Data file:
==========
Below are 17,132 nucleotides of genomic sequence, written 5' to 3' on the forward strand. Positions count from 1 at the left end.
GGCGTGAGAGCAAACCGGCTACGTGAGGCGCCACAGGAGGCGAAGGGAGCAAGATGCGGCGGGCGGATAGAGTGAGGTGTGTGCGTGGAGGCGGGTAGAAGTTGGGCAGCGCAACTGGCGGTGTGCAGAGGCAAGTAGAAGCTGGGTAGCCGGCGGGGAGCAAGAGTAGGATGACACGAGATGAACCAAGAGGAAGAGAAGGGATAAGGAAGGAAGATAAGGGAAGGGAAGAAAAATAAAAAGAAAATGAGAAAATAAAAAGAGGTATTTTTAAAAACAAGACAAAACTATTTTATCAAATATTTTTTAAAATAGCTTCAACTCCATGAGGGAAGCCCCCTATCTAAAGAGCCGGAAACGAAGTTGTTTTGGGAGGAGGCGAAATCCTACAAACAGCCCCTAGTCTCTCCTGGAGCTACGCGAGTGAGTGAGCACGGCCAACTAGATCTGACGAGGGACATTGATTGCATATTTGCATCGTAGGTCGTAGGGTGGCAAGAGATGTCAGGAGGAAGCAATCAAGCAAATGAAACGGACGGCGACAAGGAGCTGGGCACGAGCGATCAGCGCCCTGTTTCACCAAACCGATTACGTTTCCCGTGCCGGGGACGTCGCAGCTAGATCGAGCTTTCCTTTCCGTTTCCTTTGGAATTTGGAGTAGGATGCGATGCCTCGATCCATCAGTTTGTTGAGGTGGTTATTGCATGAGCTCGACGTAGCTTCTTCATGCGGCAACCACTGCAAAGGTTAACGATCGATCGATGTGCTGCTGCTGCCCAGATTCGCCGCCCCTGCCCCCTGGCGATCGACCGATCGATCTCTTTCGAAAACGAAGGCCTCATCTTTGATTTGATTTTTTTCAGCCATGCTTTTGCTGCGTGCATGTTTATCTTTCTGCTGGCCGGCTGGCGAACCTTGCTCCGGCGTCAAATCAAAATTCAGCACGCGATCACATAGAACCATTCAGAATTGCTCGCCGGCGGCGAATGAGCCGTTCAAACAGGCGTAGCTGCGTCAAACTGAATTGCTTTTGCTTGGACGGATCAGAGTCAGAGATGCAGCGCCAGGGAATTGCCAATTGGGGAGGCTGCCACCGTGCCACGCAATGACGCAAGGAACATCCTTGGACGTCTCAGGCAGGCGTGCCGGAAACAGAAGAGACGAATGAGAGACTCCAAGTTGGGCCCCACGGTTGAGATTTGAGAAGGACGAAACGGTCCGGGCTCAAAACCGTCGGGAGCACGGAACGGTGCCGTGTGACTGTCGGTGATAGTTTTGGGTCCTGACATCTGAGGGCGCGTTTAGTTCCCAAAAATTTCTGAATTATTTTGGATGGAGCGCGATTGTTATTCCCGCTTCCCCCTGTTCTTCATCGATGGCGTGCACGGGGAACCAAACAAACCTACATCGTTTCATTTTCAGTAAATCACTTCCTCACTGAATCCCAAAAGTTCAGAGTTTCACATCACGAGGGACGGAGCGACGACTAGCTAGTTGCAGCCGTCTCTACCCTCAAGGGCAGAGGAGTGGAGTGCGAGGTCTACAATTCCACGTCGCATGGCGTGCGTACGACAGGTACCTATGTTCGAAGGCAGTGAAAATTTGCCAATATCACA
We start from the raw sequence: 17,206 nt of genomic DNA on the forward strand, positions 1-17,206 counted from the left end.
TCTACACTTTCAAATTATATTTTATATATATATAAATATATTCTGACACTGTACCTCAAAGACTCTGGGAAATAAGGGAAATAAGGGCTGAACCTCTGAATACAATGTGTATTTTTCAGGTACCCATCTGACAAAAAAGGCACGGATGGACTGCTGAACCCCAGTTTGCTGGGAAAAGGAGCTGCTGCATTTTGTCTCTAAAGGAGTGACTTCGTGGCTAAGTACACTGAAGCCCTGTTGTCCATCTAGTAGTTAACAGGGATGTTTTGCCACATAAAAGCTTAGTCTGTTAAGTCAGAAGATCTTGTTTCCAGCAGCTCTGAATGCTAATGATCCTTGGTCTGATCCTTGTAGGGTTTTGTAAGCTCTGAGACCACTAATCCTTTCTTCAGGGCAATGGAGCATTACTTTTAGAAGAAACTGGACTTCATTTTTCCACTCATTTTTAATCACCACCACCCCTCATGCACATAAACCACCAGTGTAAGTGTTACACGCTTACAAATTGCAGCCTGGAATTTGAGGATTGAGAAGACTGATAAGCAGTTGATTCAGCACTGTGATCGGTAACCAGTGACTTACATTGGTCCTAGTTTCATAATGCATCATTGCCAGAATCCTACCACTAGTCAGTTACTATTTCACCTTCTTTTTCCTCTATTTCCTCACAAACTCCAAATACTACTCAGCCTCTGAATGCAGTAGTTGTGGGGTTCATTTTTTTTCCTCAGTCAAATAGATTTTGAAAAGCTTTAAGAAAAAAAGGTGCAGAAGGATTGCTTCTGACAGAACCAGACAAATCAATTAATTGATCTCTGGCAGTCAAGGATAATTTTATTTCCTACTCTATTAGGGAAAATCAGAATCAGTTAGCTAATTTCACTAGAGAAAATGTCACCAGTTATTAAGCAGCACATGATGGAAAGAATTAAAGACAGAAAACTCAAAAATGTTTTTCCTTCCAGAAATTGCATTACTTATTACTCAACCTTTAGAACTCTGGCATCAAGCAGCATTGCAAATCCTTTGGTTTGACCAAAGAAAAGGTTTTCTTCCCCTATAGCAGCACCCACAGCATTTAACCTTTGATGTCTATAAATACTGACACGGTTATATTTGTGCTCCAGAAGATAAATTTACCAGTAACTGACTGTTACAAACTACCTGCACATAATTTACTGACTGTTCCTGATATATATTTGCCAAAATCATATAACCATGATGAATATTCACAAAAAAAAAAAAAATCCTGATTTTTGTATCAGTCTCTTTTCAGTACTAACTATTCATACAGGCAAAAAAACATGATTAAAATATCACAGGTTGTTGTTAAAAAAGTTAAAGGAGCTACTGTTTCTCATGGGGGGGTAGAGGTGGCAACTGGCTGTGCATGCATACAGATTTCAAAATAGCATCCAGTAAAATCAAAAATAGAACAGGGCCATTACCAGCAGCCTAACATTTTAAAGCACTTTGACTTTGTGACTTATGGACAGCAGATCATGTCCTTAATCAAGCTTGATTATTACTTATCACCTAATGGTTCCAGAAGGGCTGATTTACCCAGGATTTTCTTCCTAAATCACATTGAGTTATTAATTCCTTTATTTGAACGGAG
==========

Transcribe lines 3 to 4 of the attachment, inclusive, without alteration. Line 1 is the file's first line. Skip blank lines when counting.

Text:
We start from the raw sequence: 17,206 nt of genomic DNA on the forward strand, positions 1-17,206 counted from the left end.
TCTACACTTTCAAATTATATTTTATATATATATAAATATATTCTGACACTGTACCTCAAAGACTCTGGGAAATAAGGGAAATAAGGGCTGAACCTCTGAATACAATGTGTATTTTTCAGGTACCCATCTGACAAAAAAGGCACGGATGGACTGCTGAACCCCAGTTTGCTGGGAAAAGGAGCTGCTGCATTTTGTCTCTAAAGGAGTGACTTCGTGGCTAAGTACACTGAAGCCCTGTTGTCCATCTAGTAGTTAACAGGGATGTTTTGCCACATAAAAGCTTAGTCTGTTAAGTCAGAAGATCTTGTTTCCAGCAGCTCTGAATGCTAATGATCCTTGGTCTGATCCTTGTAGGGTTTTGTAAGCTCTGAGACCACTAATCCTTTCTTCAGGGCAATGGAGCATTACTTTTAGAAGAAACTGGACTTCATTTTTCCACTCATTTTTAATCACCACCACCCCTCATGCACATAAACCACCAGTGTAAGTGTTACACGCTTACAAATTGCAGCCTGGAATTTGAGGATTGAGAAGACTGATAAGCAGTTGATTCAGCACTGTGATCGGTAACCAGTGACTTACATTGGTCCTAGTTTCATAATGCATCATTGCCAGAATCCTACCACTAGTCAGTTACTATTTCACCTTCTTTTTCCTCTATTTCCTCACAAACTCCAAATACTACTCAGCCTCTGAATGCAGTAGTTGTGGGGTTCATTTTTTTTCCTCAGTCAAATAGATTTTGAAAAGCTTTAAGAAAAAAAGGTGCAGAAGGATTGCTTCTGACAGAACCAGACAAATCAATTAATTGATCTCTGGCAGTCAAGGATAATTTTATTTCCTACTCTATTAGGGAAAATCAGAATCAGTTAGCTAATTTCACTAGAGAAAATGTCACCAGTTATTAAGCAGCACATGATGGAAAGAATTAAAGACAGAAAACTCAAAAATGTTTTTCCTTCCAGAAATTGCATTACTTATTACTCAACCTTTAGAACTCTGGCATCAAGCAGCATTGCAAATCCTTTGGTTTGACCAAAGAAAAGGTTTTCTTCCCCTATAGCAGCACCCACAGCATTTAACCTTTGATGTCTATAAATACTGACACGGTTATATTTGTGCTCCAGAAGATAAATTTACCAGTAACTGACTGTTACAAACTACCTGCACATAATTTACTGACTGTTCCTGATATATATTTGCCAAAATCATATAACCATGATGAATATTCACAAAAAAAAAAAAAATCCTGATTTTTGTATCAGTCTCTTTTCAGTACTAACTATTCATACAGGCAAAAAAACATGATTAAAATATCACAGGTTGTTGTTAAAAAAGTTAAAGGAGCTACTGTTTCTCATGGGGGGGTAGAGGTGGCAACTGGCTGTGCATGCATACAGATTTCAAAATAGCATCCAGTAAAATCAAAAATAGAACAGGGCCATTACCAGCAGCCTAACATTTTAAAGCACTTTGACTTTGTGACTTATGGACAGCAGATCATGTCCTTAATCAAGCTTGATTATTACTTATCACCTAATGGTTCCAGAAGGGCTGATTTACCCAGGATTTTCTTCCTAAATCACATTGAGTTATTAATTCCTTTATTTGAACGGAG